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John Herschel
John Herschel

Press Release - 31 August 2006

Free lecture: the extraordinary life of John Herschel, son of William Herschel

The life of John Herschel, described as the ‘first modern scientist’, and the son of Bath’s famous astronomer William Herschel, will be explored in a free lecture on Thursday 14 September (7.30pm).

John Herschel (1792-1871) was the son of William Herschel and a polymath with an amazing range of talents, excelling in chemistry, physics, astronomy, mathematics, languages, art and other areas.

In 1833 Herschel travelled to South Africa in order to catalogue the stars, nebulae, and other objects of the southern skies. This was to complement the earlier survey of the northern heavens undertaken initially by his father William.

Professor Brian Warner, Emeritus Professor of Natural Philosophy University of Cape Town, is an expert in astronomy and its history. His lecture will illustrate many aspects of Herschel’s multi-faceted career, with special emphasis on his time at the Cape of Good Hope.

Dr Peter Ford, Department of Physics, who will be chairing the lecture, said: “John Herschel made many important contributions to astronomy. In addition to his astronomical work, Herschel’s time in South Africa gave him an escape from the pressures under which he found himself in London, where he was one of the most sought-after of all British men of science.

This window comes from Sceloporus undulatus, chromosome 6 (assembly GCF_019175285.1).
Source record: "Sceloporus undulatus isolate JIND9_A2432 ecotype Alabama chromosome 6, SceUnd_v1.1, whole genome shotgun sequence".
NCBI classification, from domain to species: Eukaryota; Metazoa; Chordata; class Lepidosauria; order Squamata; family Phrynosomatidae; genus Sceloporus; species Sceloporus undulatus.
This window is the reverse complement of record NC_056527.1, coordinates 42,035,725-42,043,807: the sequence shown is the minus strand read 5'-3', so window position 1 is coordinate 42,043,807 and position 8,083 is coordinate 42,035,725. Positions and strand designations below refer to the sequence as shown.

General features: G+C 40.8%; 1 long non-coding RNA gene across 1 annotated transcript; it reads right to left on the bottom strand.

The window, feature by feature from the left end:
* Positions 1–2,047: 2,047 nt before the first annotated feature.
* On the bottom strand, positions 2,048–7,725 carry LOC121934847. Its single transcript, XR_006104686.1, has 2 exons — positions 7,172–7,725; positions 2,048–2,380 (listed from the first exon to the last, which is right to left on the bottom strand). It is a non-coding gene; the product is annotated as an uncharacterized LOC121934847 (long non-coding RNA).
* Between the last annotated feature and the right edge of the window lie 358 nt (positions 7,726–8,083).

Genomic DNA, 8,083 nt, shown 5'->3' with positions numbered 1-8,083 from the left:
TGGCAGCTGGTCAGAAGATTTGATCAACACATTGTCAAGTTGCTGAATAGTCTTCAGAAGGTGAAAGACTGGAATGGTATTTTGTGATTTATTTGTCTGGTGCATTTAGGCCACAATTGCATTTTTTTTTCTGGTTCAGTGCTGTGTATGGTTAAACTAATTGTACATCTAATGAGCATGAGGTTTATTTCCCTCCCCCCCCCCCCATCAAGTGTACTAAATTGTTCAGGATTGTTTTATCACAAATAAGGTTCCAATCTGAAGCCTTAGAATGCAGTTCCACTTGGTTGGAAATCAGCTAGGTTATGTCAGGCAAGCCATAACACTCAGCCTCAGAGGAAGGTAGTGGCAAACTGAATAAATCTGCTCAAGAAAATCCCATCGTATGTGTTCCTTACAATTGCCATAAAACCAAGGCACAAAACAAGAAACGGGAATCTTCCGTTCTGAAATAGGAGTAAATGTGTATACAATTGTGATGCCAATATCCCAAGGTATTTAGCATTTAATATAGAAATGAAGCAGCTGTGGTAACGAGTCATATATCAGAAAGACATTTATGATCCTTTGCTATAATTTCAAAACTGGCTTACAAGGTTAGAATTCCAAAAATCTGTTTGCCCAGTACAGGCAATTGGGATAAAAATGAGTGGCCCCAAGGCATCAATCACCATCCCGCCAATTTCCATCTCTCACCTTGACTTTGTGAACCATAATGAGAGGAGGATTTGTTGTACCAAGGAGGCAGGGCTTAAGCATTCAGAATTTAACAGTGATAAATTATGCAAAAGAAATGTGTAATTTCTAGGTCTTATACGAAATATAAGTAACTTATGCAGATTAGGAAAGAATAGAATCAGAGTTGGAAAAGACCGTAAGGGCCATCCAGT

“While in South Africa he was able to follow a wide variety of scientific pursuits free from a sense of strong obligations to a larger scientific community. It was, he later recalled, probably the happiest time in his life.”

Professor Warner is originally from East Grinstead in Sussex, where his interest in astronomy was encouraged by Sir Patrick Moore, President of the William Herschel Society in Bath. After graduating from London University and a spell at the Radcliffe Observatory, he spent time at the University of Austin in Texas before becoming Professor of Astronomy at Cape Town. He has carried out a good deal of pioneer work in astrophysics, but is perhaps best known for his researches into the strange stars known as the dwarf novae.

The free lecture will take place in Lecture Theatre 8 West 1.1, on the University of Bath’s Claverton campus, at 7.30pm on Thursday 14 September 2006. No need to book tickets – just turn up on the evening.

The lecture is organised annually by the University and the William Herschel Society in remembrance of the Bath astronomer who observed the planet Uranus in 1781, the first planet discovered since antiquity.


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